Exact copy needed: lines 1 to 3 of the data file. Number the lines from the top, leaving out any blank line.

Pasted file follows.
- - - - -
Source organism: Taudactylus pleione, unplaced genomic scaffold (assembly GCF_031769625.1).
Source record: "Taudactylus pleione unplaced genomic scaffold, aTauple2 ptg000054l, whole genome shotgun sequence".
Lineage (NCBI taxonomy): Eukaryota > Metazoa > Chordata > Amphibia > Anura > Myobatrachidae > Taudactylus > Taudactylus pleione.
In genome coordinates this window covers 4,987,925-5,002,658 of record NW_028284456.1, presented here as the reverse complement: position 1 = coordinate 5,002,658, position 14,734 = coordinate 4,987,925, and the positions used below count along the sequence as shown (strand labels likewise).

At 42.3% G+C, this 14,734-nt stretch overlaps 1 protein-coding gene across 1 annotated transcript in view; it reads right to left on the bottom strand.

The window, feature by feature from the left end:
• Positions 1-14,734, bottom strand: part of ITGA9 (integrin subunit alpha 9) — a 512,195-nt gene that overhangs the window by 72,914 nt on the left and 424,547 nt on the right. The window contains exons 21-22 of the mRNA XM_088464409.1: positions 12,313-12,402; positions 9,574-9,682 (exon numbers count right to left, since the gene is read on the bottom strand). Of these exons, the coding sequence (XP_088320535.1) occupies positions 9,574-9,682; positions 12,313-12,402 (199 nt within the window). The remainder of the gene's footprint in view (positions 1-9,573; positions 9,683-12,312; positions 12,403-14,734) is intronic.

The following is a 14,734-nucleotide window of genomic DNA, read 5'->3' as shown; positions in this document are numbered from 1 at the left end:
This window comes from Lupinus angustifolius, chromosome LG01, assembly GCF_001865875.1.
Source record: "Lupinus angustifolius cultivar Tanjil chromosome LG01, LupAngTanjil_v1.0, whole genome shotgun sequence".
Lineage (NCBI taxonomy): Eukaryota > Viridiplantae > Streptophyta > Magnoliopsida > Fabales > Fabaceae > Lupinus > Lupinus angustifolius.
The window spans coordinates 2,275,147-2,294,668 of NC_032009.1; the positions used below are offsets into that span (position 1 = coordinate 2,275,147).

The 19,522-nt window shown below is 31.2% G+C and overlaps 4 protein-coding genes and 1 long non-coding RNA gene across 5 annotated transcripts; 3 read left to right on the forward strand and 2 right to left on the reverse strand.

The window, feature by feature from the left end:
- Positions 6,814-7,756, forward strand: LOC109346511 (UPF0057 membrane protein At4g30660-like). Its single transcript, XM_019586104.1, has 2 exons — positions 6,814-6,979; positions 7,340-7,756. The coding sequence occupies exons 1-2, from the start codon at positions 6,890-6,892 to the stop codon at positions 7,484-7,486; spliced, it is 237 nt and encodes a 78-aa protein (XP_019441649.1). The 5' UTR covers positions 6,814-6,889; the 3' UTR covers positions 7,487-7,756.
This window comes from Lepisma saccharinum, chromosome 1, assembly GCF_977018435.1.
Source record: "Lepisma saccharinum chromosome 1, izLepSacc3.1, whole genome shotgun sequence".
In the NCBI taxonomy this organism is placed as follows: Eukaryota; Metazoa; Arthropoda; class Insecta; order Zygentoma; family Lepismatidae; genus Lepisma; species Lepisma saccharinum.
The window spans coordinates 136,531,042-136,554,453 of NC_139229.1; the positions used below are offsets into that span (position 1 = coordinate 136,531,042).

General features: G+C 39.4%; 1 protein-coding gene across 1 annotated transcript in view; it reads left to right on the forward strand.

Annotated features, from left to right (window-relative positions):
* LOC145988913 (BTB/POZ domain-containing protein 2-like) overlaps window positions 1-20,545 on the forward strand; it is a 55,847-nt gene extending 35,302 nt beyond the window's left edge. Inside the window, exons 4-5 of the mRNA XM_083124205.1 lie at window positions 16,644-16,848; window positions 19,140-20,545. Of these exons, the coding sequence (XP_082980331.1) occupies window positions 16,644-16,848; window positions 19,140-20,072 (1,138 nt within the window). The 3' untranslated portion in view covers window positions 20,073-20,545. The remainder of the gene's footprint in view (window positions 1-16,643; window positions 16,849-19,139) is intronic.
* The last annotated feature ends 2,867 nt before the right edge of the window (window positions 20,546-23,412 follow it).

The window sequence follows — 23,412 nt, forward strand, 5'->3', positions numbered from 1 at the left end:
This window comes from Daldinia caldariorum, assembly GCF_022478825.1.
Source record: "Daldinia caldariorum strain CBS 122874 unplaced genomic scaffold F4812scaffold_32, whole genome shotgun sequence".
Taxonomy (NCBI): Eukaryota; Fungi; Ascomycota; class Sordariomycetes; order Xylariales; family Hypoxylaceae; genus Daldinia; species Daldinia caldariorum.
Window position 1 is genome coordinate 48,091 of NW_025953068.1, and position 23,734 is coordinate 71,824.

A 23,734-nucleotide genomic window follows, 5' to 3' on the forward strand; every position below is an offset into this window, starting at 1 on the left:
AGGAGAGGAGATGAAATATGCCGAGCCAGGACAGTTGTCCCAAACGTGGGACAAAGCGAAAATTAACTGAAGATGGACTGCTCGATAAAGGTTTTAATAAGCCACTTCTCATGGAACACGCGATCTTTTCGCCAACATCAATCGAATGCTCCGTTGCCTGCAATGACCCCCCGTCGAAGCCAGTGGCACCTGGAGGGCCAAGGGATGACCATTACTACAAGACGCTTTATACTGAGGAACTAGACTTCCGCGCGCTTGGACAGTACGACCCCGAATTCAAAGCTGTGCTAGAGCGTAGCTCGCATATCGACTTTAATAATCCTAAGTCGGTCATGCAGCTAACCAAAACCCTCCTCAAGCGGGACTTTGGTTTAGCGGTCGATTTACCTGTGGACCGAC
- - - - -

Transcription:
Source organism: Taudactylus pleione, unplaced genomic scaffold (assembly GCF_031769625.1).
Source record: "Taudactylus pleione unplaced genomic scaffold, aTauple2 ptg000054l, whole genome shotgun sequence".
Lineage (NCBI taxonomy): Eukaryota > Metazoa > Chordata > Amphibia > Anura > Myobatrachidae > Taudactylus > Taudactylus pleione.